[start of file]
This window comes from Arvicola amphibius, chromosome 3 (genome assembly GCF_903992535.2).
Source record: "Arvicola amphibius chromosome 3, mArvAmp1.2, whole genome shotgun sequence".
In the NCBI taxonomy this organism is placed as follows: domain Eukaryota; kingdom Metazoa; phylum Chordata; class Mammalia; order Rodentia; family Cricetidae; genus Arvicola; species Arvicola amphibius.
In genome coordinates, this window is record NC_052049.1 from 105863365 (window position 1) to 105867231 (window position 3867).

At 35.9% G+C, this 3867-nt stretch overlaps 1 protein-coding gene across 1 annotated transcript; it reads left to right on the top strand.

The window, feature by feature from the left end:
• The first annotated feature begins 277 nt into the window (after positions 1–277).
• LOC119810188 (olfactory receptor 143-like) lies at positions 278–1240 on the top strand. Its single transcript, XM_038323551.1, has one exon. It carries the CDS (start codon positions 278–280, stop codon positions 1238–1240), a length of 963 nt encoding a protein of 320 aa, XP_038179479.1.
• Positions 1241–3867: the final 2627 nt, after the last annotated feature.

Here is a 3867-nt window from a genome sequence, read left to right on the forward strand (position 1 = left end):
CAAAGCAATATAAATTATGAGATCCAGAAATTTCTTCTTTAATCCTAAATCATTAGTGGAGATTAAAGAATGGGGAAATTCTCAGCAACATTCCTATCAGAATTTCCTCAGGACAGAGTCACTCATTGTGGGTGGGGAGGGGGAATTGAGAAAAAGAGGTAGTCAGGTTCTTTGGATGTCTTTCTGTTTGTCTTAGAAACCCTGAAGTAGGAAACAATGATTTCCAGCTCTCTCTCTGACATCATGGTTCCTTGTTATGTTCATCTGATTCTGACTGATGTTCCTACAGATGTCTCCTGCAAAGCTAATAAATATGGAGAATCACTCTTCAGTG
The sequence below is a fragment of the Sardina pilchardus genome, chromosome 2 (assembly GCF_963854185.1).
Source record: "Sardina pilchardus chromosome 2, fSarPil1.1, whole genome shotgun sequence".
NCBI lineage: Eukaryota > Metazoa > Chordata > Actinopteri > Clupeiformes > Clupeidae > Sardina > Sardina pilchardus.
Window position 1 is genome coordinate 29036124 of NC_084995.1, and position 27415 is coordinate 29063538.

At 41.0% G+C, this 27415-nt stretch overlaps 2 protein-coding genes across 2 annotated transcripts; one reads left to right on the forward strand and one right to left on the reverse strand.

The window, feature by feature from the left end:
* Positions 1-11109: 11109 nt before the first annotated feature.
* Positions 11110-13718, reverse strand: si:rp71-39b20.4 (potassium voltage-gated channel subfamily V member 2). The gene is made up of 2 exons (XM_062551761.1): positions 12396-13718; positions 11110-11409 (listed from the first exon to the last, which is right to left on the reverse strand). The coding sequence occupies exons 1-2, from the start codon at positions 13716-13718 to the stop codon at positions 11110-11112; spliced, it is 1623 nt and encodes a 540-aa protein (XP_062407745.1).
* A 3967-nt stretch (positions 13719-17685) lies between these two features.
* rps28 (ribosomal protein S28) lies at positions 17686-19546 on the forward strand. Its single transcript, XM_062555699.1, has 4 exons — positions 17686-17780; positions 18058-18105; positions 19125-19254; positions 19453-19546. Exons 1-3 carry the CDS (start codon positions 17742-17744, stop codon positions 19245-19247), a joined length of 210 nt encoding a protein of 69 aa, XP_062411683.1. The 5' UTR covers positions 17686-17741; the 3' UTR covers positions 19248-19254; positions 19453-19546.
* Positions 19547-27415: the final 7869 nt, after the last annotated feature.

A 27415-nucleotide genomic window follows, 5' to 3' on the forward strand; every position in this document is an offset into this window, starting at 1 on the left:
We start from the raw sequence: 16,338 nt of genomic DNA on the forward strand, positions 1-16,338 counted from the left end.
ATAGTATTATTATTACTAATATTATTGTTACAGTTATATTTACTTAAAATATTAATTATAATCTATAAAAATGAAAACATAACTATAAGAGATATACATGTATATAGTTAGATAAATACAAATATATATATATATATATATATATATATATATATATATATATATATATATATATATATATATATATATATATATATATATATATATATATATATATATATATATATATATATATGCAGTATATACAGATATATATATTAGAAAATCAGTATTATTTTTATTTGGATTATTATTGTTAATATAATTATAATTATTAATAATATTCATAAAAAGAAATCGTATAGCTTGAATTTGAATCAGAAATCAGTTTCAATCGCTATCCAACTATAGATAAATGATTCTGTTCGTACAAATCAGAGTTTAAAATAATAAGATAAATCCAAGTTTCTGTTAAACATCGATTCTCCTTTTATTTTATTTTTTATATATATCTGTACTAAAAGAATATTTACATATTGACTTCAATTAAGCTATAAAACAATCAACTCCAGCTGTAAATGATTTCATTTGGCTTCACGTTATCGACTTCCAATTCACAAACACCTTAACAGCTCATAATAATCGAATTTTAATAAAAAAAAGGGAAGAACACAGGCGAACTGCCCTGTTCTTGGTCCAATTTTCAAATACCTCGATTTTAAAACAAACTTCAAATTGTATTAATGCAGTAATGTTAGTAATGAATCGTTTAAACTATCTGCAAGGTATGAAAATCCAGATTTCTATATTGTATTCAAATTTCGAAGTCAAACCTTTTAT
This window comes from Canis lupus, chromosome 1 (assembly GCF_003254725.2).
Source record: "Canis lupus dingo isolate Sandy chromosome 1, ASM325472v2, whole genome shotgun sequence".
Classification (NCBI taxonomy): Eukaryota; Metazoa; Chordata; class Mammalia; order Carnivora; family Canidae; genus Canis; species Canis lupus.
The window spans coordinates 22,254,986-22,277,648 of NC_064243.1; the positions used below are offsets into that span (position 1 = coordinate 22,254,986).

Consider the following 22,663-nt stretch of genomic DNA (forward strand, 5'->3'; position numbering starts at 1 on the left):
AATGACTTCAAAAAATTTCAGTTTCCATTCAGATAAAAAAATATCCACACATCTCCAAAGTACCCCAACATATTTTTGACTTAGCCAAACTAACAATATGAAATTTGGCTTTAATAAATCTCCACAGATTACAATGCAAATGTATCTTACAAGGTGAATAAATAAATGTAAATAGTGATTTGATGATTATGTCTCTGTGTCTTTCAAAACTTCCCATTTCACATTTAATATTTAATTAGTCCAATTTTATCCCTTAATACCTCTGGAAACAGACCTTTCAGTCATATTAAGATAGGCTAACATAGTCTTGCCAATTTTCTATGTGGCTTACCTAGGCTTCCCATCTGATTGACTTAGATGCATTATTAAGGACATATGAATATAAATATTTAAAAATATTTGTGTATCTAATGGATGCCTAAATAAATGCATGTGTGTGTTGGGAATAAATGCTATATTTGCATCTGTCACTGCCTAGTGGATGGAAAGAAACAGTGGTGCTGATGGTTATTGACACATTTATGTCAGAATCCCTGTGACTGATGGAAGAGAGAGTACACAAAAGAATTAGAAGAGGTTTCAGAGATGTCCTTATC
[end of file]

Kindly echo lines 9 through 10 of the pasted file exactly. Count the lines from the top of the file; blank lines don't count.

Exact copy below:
• Positions 1241–3867: the final 2627 nt, after the last annotated feature.

Here is a 3867-nt window from a genome sequence, read left to right on the forward strand (position 1 = left end):